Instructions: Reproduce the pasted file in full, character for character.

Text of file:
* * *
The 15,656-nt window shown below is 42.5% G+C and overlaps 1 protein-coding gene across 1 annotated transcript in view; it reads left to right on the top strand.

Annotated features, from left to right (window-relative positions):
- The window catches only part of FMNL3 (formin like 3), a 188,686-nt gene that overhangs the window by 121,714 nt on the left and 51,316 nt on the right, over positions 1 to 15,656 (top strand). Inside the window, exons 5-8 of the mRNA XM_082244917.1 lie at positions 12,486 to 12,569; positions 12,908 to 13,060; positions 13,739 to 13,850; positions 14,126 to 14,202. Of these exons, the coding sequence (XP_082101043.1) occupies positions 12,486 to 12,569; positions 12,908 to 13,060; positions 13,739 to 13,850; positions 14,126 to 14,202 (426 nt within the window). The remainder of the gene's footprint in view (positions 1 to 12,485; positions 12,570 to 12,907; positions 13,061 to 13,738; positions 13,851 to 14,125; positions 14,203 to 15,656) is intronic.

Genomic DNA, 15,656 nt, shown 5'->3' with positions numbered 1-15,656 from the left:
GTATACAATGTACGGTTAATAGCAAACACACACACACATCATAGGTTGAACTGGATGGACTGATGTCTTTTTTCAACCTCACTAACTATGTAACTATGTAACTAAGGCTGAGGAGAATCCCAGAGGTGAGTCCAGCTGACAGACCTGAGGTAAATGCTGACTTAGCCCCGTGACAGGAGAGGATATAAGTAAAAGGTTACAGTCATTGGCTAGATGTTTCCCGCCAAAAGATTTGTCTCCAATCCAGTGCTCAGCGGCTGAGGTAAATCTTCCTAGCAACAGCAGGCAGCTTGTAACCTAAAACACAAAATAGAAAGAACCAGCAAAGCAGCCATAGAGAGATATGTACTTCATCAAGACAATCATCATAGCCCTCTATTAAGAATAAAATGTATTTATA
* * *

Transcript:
The 15,656-nt window shown below is 42.5% G+C and overlaps 1 protein-coding gene across 1 annotated transcript in view; it reads left to right on the top strand.

Annotated features, from left to right (window-relative positions):
- The window catches only part of FMNL3 (formin like 3), a 188,686-nt gene that overhangs the window by 121,714 nt on the left and 51,316 nt on the right, over positions 1 to 15,656 (top strand). Inside the window, exons 5-8 of the mRNA XM_082244917.1 lie at positions 12,486 to 12,569; positions 12,908 to 13,060; positions 13,739 to 13,850; positions 14,126 to 14,202. Of these exons, the coding sequence (XP_082101043.1) occupies positions 12,486 to 12,569; positions 12,908 to 13,060; positions 13,739 to 13,850; positions 14,126 to 14,202 (426 nt within the window). The remainder of the gene's footprint in view (positions 1 to 12,485; positions 12,570 to 12,907; positions 13,061 to 13,738; positions 13,851 to 14,125; positions 14,203 to 15,656) is intronic.

Genomic DNA, 15,656 nt, shown 5'->3' with positions numbered 1-15,656 from the left:
GTATACAATGTACGGTTAATAGCAAACACACACACACATCATAGGTTGAACTGGATGGACTGATGTCTTTTTTCAACCTCACTAACTATGTAACTATGTAACTAAGGCTGAGGAGAATCCCAGAGGTGAGTCCAGCTGACAGACCTGAGGTAAATGCTGACTTAGCCCCGTGACAGGAGAGGATATAAGTAAAAGGTTACAGTCATTGGCTAGATGTTTCCCGCCAAAAGATTTGTCTCCAATCCAGTGCTCAGCGGCTGAGGTAAATCTTCCTAGCAACAGCAGGCAGCTTGTAACCTAAAACACAAAATAGAAAGAACCAGCAAAGCAGCCATAGAGAGATATGTACTTCATCAAGACAATCATCATAGCCCTCTATTAAGAATAAAATGTATTTATA